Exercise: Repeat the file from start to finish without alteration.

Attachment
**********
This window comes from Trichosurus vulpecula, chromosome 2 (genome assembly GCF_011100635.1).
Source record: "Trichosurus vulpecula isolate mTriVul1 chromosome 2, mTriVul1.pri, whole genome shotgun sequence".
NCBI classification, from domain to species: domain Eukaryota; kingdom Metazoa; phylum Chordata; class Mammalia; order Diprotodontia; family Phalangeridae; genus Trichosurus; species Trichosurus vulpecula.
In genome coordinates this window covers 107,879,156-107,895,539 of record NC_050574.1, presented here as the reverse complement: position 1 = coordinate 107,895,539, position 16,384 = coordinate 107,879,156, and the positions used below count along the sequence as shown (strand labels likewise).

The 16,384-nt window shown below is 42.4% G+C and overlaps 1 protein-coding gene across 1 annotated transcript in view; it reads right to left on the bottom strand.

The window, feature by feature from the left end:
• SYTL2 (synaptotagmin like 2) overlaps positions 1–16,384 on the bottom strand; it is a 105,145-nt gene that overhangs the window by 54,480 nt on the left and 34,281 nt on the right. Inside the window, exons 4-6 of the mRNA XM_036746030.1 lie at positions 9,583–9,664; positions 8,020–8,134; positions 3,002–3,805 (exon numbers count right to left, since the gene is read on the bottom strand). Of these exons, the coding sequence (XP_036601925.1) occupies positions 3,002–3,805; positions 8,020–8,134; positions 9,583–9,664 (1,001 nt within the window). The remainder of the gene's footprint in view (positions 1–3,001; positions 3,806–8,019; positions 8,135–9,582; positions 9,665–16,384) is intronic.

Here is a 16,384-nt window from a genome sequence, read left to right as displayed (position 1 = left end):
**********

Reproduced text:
This window comes from Trichosurus vulpecula, chromosome 2 (genome assembly GCF_011100635.1).
Source record: "Trichosurus vulpecula isolate mTriVul1 chromosome 2, mTriVul1.pri, whole genome shotgun sequence".
NCBI classification, from domain to species: domain Eukaryota; kingdom Metazoa; phylum Chordata; class Mammalia; order Diprotodontia; family Phalangeridae; genus Trichosurus; species Trichosurus vulpecula.
In genome coordinates this window covers 107,879,156-107,895,539 of record NC_050574.1, presented here as the reverse complement: position 1 = coordinate 107,895,539, position 16,384 = coordinate 107,879,156, and the positions used below count along the sequence as shown (strand labels likewise).

The 16,384-nt window shown below is 42.4% G+C and overlaps 1 protein-coding gene across 1 annotated transcript in view; it reads right to left on the bottom strand.

The window, feature by feature from the left end:
• SYTL2 (synaptotagmin like 2) overlaps positions 1–16,384 on the bottom strand; it is a 105,145-nt gene that overhangs the window by 54,480 nt on the left and 34,281 nt on the right. Inside the window, exons 4-6 of the mRNA XM_036746030.1 lie at positions 9,583–9,664; positions 8,020–8,134; positions 3,002–3,805 (exon numbers count right to left, since the gene is read on the bottom strand). Of these exons, the coding sequence (XP_036601925.1) occupies positions 3,002–3,805; positions 8,020–8,134; positions 9,583–9,664 (1,001 nt within the window). The remainder of the gene's footprint in view (positions 1–3,001; positions 3,806–8,019; positions 8,135–9,582; positions 9,665–16,384) is intronic.

Here is a 16,384-nt window from a genome sequence, read left to right as displayed (position 1 = left end):